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Parental desire and fertility preservation in assigned male at birth transgender people living in Belgium

Justine Defreyne (UGent) , Judith Van Schuylenbergh (UGent) , Joz Motmans (UGent) , Kelly Tilleman (UGent) and Guy T'Sjoen (UGent)
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Abstract
Introduction: Transgender people who chose to proceed with gender affirming hormonal and/or surgical therapy, may face reduced options for fulfilling their parental desire in the future. The ideas and concerns of adult transgender people regarding fertility preservation and parental desire have never been reported in a large, non-clinical sample of assigned male at birth (AMAB) transgender people. Methods: A web-based survey on fertility and parenthood in (binary and non-binary) transgender people was conducted in Belgium. AMAB people were selected for this analysis. Results: We included 254 AMAB persons, of which 196 (77.2%) self-identified as transgender women (TW), 14 (5.5%) as cross-dressers and 44 (17.3%) as gender non-binary (GNB) people. Fifty-five (21.6%) respondents had a current/future parental desire, parental desire was already fulfilled in 81 (31.9%) and not present in 57 people (22.4%) (other: 19.2%). TW were more likely to express a parental desire, compared to GNB people and cross-dressers (P = 0.004). In total, 196 AMAB people previously sought medical assistance, of which 30 (15.3%) considered the loss of fertility due to the transitioning process undesirable. The majority (68.2%) did not want fertility preservation (FP). Fourteen people (9.8%) had proceeded with FP. The main reasons not to proceed with FP included not feeling the need (70; 68.0%), not desiring a genetic link with (future) child(ren) (20; 19.4%) and having to postpone hormone treatment (15; 14.6%). TW were more likely to have a parental desire and to have cryopreserved or to consider cryopreserving gametes, compared to GNB people. Conclusion: Parental desire and FP use were lower in the current non-clinical sample than in previous research on clinical samples. This can possibly be explained by the barriers transgender people face when considering fertility options, including postponing hormone therapy. Also, GNB persons have different needs for gender affirming treatment and FP.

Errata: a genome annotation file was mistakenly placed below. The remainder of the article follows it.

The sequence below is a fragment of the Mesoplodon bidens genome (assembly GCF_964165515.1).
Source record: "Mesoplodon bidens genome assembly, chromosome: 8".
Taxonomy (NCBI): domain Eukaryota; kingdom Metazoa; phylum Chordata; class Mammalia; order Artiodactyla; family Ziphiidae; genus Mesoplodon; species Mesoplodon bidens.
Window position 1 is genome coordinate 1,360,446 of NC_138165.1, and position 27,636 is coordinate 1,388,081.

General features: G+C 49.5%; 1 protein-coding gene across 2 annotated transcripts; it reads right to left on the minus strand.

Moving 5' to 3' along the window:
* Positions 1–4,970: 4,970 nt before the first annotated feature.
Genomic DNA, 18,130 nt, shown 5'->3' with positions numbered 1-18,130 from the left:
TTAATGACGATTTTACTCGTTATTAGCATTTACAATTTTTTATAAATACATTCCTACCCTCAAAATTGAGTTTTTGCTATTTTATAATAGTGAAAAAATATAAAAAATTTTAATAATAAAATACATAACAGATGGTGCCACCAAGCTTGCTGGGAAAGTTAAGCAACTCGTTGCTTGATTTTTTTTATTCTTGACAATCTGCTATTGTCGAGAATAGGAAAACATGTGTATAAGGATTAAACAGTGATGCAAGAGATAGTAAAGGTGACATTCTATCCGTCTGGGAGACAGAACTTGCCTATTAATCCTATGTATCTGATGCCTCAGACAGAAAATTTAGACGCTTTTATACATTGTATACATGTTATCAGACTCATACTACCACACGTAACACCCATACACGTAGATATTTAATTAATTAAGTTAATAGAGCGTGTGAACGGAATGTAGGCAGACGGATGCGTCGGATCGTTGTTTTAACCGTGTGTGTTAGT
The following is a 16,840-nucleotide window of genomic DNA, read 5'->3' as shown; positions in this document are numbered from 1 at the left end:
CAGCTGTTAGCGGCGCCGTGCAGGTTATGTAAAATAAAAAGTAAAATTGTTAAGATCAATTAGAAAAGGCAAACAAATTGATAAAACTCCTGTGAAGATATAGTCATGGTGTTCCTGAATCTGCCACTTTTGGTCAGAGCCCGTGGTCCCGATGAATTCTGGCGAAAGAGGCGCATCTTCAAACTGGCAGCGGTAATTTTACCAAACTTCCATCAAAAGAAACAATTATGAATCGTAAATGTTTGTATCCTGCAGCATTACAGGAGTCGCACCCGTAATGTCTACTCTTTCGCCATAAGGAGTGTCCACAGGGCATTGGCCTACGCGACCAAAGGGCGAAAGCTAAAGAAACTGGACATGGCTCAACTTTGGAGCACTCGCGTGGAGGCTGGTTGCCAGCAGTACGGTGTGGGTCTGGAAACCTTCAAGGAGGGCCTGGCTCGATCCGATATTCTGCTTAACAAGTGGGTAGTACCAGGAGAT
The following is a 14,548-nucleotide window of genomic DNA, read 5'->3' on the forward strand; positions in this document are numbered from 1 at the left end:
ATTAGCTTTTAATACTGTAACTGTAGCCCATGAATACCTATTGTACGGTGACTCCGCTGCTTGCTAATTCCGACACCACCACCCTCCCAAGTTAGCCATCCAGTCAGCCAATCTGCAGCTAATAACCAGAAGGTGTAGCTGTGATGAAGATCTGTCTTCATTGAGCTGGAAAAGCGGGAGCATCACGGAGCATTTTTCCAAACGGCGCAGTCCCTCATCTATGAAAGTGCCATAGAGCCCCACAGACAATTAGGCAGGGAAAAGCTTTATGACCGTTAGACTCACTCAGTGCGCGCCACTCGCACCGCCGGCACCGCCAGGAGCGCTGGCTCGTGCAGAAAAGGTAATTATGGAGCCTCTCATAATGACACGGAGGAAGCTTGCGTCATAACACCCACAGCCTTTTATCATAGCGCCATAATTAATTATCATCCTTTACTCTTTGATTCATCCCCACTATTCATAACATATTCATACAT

Keywords
cryopreservation, fertility, gender non-binary, parental desire, reproductive technologies, transgender, QUALITY-OF-LIFE, SEX REASSIGNMENT SURGERY, HORMONAL-THERAPY, HEALTH, TRANSSEXUALS, INDIVIDUALS, OUTCOMES, OPTIONS, CARE, MEN

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MLA
Defreyne, Justine, et al. “Parental Desire and Fertility Preservation in Assigned Male at Birth Transgender People Living in Belgium.” INTERNATIONAL JOURNAL OF TRANSGENDER HEALTH, vol. 21, no. 1, 2020, pp. 45–57, doi:10.1080/15532739.2019.1692750.
APA
Defreyne, J., Van Schuylenbergh, J., Motmans, J., Tilleman, K., & T’Sjoen, G. (2020). Parental desire and fertility preservation in assigned male at birth transgender people living in Belgium. INTERNATIONAL JOURNAL OF TRANSGENDER HEALTH, 21(1), 45–57. https://doi.org/10.1080/15532739.2019.1692750
Chicago author-date
Defreyne, Justine, Judith Van Schuylenbergh, Joz Motmans, Kelly Tilleman, and Guy T’Sjoen. 2020. “Parental Desire and Fertility Preservation in Assigned Male at Birth Transgender People Living in Belgium.” INTERNATIONAL JOURNAL OF TRANSGENDER HEALTH 21 (1): 45–57. https://doi.org/10.1080/15532739.2019.1692750.
Chicago author-date (all authors)